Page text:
Saturday, February 14, 2015

Heart of Steel

Last weekend, we had a break in the weather: dry and temps in the 40s. It felt like spring after what's felt like weeks of temperatures in the teens. Saturday, I took the Camargue on a library and beer run, and Sunday I headed out for one of my favorite loops on ye Olde 650B Trek. The roads were nicely cleared, but some of the smaller trails I'd planned to ride on hadn't been cleared:

I had to push it up this icy hill, then continued to push for probably another half mile along this icy bike path:

Sunday, February 1, 2015

Gravity Bullseye Monster Update

I've had my Gravity Bullseye Monster fatbike out for a few rides so far, venturing out to the local parks in both the snow and the dry.


If I had to sum it up my fatbike experience so far, I would describe it in just one word:

Slow.

Friday, January 23, 2015

Geocaching with Henry

Last week, Henry had a presentation in his class about geocaching. After that, he was all fired up to give it a try, so on Saturday we loaded up some local cache points in my iPhone and hit the road.

To the uninitiated, geocaching looks a lot like someone out for a walk:

I had loaded up five points nearby, but the first two were a bust. Things weren't looking good, but we had better luck with cache #3:

Saturday, January 17, 2015

Getting Fat Over the Winter: Gravity Bullseye Monster Intro

I've finally decided to dip my toes in the waters of the fat bike world. These big tired beasts are one of the few categories of bikes where sales are expanding, but my previous fatbike experiences have been decidedly mixed: my Moonlander demo was 15 minutes of awfulness, like attempting to ride a beach ball down a flight of stairs, while my more recent experience on a too-small Pugs was better, but hard to get a final read on due to the medium sized frame. But mix in too much time reading the mtbr.com fat bike forum, a positive balance in my bike budget, and a beer or two, and a week and $500 after ordering, I got this:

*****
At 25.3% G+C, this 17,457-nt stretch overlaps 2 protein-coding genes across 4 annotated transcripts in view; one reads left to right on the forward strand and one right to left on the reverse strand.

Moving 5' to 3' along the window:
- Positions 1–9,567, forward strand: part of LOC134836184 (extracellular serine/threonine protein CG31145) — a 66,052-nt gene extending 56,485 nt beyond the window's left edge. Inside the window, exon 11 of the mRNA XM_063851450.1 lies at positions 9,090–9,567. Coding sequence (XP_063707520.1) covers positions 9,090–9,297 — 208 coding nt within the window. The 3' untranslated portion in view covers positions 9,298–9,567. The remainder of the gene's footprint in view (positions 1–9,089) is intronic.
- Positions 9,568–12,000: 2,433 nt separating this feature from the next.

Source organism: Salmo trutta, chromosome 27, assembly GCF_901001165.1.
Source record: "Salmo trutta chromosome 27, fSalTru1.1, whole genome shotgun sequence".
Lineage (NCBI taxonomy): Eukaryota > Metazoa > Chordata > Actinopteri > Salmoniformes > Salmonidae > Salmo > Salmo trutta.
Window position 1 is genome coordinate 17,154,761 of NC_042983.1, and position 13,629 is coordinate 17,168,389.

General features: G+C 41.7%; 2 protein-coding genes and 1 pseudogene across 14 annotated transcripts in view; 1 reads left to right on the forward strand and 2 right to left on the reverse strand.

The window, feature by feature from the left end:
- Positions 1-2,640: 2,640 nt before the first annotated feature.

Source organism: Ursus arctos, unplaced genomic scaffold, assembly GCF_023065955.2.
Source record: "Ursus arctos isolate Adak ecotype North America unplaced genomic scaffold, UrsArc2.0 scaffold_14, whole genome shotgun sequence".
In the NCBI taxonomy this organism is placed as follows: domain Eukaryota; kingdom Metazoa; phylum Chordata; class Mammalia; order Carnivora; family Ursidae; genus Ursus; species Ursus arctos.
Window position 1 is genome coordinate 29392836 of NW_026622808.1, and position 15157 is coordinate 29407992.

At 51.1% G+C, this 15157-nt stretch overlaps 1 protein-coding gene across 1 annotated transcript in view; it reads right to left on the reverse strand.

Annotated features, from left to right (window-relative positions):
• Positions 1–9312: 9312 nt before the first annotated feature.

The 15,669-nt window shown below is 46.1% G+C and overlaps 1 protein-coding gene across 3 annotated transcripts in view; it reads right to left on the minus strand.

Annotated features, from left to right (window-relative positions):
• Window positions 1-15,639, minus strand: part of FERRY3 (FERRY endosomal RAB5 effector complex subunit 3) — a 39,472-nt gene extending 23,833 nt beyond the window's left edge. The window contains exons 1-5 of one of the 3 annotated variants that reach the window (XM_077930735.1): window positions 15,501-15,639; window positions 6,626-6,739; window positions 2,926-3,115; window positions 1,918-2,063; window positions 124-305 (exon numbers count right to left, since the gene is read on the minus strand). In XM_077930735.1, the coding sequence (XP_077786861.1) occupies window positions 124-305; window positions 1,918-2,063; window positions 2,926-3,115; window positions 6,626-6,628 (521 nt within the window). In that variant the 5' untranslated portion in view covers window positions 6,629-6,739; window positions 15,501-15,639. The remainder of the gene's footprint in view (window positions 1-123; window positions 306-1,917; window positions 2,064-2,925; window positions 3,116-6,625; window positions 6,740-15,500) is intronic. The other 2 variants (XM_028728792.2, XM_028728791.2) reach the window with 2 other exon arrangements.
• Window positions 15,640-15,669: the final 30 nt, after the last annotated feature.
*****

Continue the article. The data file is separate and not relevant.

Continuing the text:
I generally prefer to build my bikes from the frame up, but fatbikes take enough unique parts that this would have been an expensive proposition. Also, I'm curious how my knees will get along with the wide bottom bracket, so I didn't want to make a big investment if it wasn't going to work for me. Finally, I've never seen a strong correlation between what I spend on a bike and how much I enjoy it. Typically the opposite, in fact. Call it the "cheap and cheerful" effect.

Sunday, January 11, 2015

New Fork Weekend (Razzo and Cross Check)

I've been looking at a new fork for my Razzo for a while now. I wanted to experiment a bit with something a little longer than the 465mm Fargo fork I had on there. Plus, I wanted something that blended a bit better with the Razzo's oversized head tube. $78 later on ebay, and I had this 485mm X Lite aluminum fork:

My quick demo ride was a bit uninspiring: the front end felt higher, even though the bars were in the same position relative to the saddle, and the steering wasn't great. But since it was dark and about 7F out, I didn't go too far. I planned for a longer ride today, hoping that would give me a better understanding of the new geometry, but in the event, that didn't work out the way I expected.

Sunday, January 4, 2015

Comparo Again: Razzo vs. ERB

I didn't get a whole lot of good weather time to ride over break, but I did manage a few days where it was possible to sneak a ride in while the trail was frozen hard ("good weather" takes on a new meaning in winter, I guess) I was trying to solidify some ideas about wheel size and suspension, so I took my Razzo and ERB and headed to the beginner loop at P1 to repeatedly lap each bike over the short, two mile course.


Big wheel vs. small, suspension vs. rigid, carbon frame vs. ERB, big tire vs. er, bigger tire. Here's how it shook out.

Friday, December 26, 2014

Trek 620 650B conversion

One of my projects over winter break has been to convert to my old Trek 620 to 650B wheels. For mountain bikes, I don't see any special value for 650B wheels over 26", but for road bikes, they really do open up some new possibilities. In my case, my Trek didn't have much clearance for fat tires and fenders with either 27" or 700c wheels. The smaller diameter should fix that.

The key to a good 650B conversion is... math. The 27" wheels I had lately on the Trek have a bead seat diameter of 630mm. A 650B wheel has a BSD of 584mm. Subtract those two numbers (630-584=46) and divide by two to look at the radius (46/2=23) means I need to look for a brake with 23mm more reach than the current calipers I have on there. My current brake reach is about 47mm (front) and 53mm (rear), meaning I need a brake caliper capable of 70~75mm.

I ordered up the parts earlier this month, just about doubling the initial $300 I spent on the Trek:

Did it work? I'll save you the heartache of anticipation right now, and tell you it transformed the Trek into my new favorite bike. Read on.